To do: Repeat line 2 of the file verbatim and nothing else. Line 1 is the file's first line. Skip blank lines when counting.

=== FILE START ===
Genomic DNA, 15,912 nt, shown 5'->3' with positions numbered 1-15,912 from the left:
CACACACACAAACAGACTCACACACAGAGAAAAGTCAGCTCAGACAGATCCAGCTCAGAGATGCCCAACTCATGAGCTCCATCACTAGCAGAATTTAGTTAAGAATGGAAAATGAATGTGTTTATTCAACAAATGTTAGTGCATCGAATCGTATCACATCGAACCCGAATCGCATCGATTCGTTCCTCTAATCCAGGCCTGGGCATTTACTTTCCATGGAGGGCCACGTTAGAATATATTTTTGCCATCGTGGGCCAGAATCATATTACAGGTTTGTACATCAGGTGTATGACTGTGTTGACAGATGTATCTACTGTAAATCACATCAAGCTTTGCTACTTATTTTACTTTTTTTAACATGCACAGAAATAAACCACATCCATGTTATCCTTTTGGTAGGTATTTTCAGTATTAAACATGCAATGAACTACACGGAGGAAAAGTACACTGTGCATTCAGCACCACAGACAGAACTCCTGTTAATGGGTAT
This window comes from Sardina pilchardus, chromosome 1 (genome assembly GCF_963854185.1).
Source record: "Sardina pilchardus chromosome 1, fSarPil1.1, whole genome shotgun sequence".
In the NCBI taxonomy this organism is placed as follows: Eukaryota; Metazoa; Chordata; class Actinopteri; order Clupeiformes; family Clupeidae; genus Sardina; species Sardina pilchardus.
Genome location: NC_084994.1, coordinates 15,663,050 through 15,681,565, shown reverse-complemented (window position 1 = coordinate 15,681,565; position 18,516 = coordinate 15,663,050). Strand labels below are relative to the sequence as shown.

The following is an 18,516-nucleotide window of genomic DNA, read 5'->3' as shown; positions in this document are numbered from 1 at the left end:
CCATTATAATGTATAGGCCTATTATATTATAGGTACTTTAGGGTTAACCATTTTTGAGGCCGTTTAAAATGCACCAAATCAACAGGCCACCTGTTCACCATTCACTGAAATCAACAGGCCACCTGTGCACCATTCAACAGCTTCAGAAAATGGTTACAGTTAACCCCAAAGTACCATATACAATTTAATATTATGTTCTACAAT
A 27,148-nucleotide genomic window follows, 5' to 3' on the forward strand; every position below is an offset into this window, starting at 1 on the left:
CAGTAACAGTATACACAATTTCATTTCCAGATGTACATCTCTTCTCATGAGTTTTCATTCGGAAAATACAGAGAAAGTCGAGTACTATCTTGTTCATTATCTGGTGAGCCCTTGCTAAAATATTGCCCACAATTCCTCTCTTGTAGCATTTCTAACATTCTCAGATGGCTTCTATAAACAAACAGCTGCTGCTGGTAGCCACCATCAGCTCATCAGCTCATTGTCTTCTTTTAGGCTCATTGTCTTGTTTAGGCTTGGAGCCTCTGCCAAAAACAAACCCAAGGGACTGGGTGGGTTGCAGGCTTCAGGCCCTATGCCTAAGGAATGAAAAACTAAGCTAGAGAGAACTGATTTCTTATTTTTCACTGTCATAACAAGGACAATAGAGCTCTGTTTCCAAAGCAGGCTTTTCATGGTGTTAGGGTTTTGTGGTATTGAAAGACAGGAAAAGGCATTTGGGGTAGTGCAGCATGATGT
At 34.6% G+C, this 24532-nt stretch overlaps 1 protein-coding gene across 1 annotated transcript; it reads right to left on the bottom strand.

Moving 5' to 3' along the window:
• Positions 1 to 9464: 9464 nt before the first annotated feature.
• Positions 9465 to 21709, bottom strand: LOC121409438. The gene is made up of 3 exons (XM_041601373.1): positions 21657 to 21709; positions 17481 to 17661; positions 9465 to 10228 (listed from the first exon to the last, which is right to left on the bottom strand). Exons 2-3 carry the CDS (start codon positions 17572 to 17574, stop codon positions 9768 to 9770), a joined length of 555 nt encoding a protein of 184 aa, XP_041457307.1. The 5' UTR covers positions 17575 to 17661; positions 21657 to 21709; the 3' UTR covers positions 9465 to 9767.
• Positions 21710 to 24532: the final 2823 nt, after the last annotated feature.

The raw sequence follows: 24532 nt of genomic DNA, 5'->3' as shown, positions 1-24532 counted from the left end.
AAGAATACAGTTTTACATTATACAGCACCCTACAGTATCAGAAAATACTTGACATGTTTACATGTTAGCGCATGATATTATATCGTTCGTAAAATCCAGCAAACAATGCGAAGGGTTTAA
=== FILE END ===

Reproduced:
CACACACACAAACAGACTCACACACAGAGAAAAGTCAGCTCAGACAGATCCAGCTCAGAGATGCCCAACTCATGAGCTCCATCACTAGCAGAATTTAGTTAAGAATGGAAAATGAATGTGTTTATTCAACAAATGTTAGTGCATCGAATCGTATCACATCGAACCCGAATCGCATCGATTCGTTCCTCTAATCCAGGCCTGGGCATTTACTTTCCATGGAGGGCCACGTTAGAATATATTTTTGCCATCGTGGGCCAGAATCATATTACAGGTTTGTACATCAGGTGTATGACTGTGTTGACAGATGTATCTACTGTAAATCACATCAAGCTTTGCTACTTATTTTACTTTTTTTAACATGCACAGAAATAAACCACATCCATGTTATCCTTTTGGTAGGTATTTTCAGTATTAAACATGCAATGAACTACACGGAGGAAAAGTACACTGTGCATTCAGCACCACAGACAGAACTCCTGTTAATGGGTAT